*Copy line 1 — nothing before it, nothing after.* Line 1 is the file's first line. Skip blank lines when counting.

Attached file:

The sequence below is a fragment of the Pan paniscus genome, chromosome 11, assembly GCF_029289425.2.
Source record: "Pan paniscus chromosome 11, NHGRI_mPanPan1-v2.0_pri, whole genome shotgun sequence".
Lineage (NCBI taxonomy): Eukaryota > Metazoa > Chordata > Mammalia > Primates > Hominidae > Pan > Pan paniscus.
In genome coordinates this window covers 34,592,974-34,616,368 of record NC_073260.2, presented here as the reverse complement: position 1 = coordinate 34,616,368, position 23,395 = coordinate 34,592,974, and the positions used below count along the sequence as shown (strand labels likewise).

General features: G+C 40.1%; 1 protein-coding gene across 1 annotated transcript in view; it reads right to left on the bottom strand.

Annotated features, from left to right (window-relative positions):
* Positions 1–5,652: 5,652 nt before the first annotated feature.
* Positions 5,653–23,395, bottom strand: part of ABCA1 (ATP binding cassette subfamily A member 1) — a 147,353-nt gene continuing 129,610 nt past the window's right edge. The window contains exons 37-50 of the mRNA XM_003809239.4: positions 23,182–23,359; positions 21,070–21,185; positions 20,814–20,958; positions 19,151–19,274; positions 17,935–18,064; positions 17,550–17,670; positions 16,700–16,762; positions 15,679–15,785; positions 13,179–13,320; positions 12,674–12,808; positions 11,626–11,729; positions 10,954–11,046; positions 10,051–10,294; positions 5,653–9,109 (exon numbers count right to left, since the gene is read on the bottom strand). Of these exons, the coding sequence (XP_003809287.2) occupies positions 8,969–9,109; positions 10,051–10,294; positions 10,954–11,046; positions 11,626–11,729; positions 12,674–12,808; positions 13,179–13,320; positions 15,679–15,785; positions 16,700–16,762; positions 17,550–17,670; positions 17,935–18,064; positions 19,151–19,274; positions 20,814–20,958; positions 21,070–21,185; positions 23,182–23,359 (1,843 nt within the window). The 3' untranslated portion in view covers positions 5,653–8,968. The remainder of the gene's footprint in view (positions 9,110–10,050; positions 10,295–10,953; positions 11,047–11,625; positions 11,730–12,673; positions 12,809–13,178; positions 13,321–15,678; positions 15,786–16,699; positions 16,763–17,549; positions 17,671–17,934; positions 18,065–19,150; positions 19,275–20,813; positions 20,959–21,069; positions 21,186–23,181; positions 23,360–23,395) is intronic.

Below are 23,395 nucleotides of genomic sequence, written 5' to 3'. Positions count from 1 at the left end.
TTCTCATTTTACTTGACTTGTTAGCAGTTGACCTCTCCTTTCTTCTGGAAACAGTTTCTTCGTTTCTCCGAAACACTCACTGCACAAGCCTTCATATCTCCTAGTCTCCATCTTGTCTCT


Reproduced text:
The sequence below is a fragment of the Pan paniscus genome, chromosome 11, assembly GCF_029289425.2.